21 responses to “Romneya coulteri”

  1. charlotte

    I love the photos, but could you back off a little so we can see the whole flower?
    thanks for all the info
    /char

  2. Matt

    Thanks for posting this image…this is a plant that deserves to be better known. I’ve got one of these plants growing in my garden and I just had my first bloom.With its 4″ pure white poppies tipping sweeping branches clothed in green-grey “oak-like” leaves, it makes a striking specimen indeed.

  3. txtalk

    I love the CLOSE UP shots! Incredible clarity and detail. It gives a fresh and intimate perspective on the blossoms. I look forward to each day’s new picture.
    THANKS!

  4. parthenia

    Don’t sell yourself so short. I think this is an incredible picture of a beautiful flower. I appreciate this web site at least you are doing something positive and not negative. I enjoy the wonderful pictures that you post on this web site. Never mind what people say. Mr Mosquin may God bless you and may his grace be upon you for creating this web site. Thank you for giving me something that I look forward to seeing everyday
    Thanks, Mrs. Lubin

  5. Daniel Mosquin

    Char – that’s not the first time someone has suggested that I take more “specimen” shots (see palmer’s comments here). What’s interesting is that from my perspective, I’ve been making a conscious effort to give a broader perspective (I like the challenge!). Occasionally, though, something comes up that is too delicious to pass up as a macro.

    In the past, I have photographed this plant from a more distant perspective, if you’d like to check them out. Another handy way to see whole flower photographs is to do a Google Image Search for Romneya coulteri.

    In any case, thanks for your suggestion. I won’t stop posting the occasional macro, but I can perhaps continue to do more “double-up” entries with two photos, one macro and one specimen or habitat.

    Matt, I did check out where this plant is used in cultivation. I came up with mainly California, some in the UK, and not much else. I agree with your sentiment, though – it does deserve to be better known.
    txtalk and parthenia – thanks for the kind comments and sentiments.

  6. Anthony

    For learning more about botany, the close up shots are incredibly helpful, as well as beautiful. Keep up the great work!

  7. Matt

    Daniel:
    Matt here. I live in southern Washington State and I got my speciman from a local nursery. I had to wait over a year after ordering it. This is a difficult species to propagate- it involves burning pine needles on top of the seeds. Romneya is from fire-prone southern California chaparral, so this is not suprising. I first encountered this plant at a park in Medford, OR and immediately fell in love with it. Interestingly, the cultivated version is actually a hybrid between R. coulteri and the closely related R. trichocalyx.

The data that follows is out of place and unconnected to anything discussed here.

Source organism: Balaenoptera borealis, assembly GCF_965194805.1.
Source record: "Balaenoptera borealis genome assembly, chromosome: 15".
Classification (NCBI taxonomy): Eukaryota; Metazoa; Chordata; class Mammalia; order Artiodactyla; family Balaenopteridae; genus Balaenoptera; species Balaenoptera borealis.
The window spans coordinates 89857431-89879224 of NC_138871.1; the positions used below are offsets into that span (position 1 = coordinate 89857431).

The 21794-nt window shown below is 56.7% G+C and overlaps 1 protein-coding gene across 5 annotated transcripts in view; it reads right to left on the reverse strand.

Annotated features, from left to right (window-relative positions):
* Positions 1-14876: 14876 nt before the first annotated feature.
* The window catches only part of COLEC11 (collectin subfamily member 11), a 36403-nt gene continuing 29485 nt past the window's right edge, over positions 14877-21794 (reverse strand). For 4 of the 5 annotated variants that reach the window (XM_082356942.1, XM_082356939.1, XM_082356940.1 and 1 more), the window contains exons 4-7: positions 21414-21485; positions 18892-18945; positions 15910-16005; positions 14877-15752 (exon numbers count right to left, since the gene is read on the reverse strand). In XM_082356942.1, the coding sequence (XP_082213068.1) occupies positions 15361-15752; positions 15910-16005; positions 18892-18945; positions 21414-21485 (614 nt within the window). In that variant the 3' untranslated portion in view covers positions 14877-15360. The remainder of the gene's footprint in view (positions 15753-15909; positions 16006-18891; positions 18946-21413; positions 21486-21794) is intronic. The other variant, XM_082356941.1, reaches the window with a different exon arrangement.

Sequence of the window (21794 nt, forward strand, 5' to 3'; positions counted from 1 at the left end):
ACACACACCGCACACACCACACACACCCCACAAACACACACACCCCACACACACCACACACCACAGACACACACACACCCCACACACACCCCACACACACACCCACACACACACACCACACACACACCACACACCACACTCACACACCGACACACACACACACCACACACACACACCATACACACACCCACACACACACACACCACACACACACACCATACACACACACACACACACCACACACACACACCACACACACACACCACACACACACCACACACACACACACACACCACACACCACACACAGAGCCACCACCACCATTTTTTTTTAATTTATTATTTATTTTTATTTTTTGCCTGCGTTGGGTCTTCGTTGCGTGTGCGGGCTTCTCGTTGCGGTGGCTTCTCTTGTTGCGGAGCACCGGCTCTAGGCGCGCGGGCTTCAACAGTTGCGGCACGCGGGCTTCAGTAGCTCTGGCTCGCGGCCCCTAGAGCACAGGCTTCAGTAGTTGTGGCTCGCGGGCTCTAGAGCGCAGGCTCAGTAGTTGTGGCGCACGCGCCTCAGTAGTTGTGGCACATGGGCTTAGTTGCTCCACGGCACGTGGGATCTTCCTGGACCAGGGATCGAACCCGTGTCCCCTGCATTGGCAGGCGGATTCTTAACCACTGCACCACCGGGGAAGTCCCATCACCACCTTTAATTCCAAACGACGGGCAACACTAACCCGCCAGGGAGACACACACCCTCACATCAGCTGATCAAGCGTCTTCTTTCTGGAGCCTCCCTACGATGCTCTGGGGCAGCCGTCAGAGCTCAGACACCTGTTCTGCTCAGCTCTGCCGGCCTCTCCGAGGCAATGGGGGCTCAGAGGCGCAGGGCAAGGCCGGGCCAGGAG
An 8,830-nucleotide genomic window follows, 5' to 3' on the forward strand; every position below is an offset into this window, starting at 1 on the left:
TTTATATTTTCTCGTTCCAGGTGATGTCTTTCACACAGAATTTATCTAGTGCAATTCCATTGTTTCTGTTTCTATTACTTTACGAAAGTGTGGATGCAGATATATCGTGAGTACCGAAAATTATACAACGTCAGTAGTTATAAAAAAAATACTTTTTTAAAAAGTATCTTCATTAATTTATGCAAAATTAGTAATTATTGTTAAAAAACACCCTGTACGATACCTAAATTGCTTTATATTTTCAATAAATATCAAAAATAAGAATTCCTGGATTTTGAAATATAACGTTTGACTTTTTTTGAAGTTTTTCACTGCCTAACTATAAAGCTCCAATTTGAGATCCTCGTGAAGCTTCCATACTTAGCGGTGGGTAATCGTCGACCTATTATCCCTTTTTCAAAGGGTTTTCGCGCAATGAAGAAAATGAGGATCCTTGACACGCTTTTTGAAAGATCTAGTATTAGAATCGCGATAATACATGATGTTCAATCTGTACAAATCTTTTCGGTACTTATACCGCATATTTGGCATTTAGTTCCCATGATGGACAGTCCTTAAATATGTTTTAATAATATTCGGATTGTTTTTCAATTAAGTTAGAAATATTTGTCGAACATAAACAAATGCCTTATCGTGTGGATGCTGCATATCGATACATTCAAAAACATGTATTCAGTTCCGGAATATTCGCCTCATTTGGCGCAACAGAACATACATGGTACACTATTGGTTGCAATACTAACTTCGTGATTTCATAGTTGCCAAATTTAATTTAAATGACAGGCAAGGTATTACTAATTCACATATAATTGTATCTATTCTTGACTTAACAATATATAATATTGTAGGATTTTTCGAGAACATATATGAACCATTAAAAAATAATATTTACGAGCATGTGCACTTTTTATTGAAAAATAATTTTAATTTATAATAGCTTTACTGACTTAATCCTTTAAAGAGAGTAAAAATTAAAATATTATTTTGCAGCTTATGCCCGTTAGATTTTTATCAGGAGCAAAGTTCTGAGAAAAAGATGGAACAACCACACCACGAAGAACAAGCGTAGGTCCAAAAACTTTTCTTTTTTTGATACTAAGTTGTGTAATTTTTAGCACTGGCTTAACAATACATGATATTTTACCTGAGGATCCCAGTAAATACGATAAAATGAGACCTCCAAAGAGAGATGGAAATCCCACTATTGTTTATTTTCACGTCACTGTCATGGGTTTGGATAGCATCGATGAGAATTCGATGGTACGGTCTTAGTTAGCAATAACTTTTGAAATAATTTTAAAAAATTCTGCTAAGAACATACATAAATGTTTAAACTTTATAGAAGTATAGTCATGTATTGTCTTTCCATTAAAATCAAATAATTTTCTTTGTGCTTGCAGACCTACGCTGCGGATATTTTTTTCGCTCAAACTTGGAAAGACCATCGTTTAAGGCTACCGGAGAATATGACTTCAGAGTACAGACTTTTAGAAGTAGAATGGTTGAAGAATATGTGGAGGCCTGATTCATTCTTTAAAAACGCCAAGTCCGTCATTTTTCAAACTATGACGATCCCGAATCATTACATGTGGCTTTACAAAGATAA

8. regis scott

    i really enjoy your photos, they always make me smile! ive just become a bamboo fanatic, so i need the diversion. thanks for sharing the beauty.

  9. Ruth Raymond

    As always, stunning photography!
    One of my neighbours has scads of these huge white beauties. I take daily walks past her house, just to see them in bloom.

  10. Edfer

    Can one grow Romneya Coulteri from seeds? If so yes, do you know where I could get them?
    Is there any particular way to collect and seed them to be successful?
    Cheers,
    Ed

  11. Webmaster

    Greetings,
    I have a clear picture of this here:
    http://www.kumeyaay.info/sanjosedelazorra/indigenous_plant.html

  12. dianalambrou

    Love the photo. What nursery in Washington would sell this amazing plant?

  13. Daniel Mosquin

    Hi Diana,
    Please use the UBC Botanical Garden Forums for sourcing questions.

  14. dolci

    I live in Southern California and would like to know where I can purchase this beautiful plant. Please help!!!
    Thanks.

  15. Daniel Mosquin

    dolci, please see the comment immediately above yours.

  16. Mark Gooley

    I’m told that soaking the seeds for a few hours in unleaded gasoline, letting them dry, then sowing is the best way to get germination. I tried this, got germination, then somehow killed the seedlings. I plan to try again.

  17. Annie

    I like the photo, but my questoin is: Where can I buy this plant in Holland
    Greetings Annie Voets

  18. Daniel Mosquin

    Hi Annie – that’s a better question for the UBC Botanical Garden Forums

  19. Jerry

    I had many of these fried eggs in my garden until the workmen dumped a load of rubbish on the flower bed.Thought they were lost but managed
    to transplant to another part of the garden,where more by luck than judgement,I have 2 stems growing,one has flowered already,the other is hanging on in there.I live in Kent,England,is it unusual for them to grow in this country ?? regards Jerry

  20. Irene Barber

    I love the photo of the Romneya and have a plant in my garden in North-West England. I grew one many years ago but it died eventually. I bought my most recent plant from Hopley’s Garden centre in Hertfordshire for around £10. There is another Romneya with larger flowers by the name of:- R.Hybrida ‘White Cloud’ but it may be difficult to get hold of.I have done a watercolour painting of Romneyas which has pride of place in my home. I alsp take Macro photos along with hundreds of other flower photos with my digital camera. Keep up the good work. Irene B.

  21. Mary Ann, in Toronto

    What a beautiful poppy! The intimacy of this close view, and all that ruffled whiteness, reminds me of a Georgia O’Keeffe painting.

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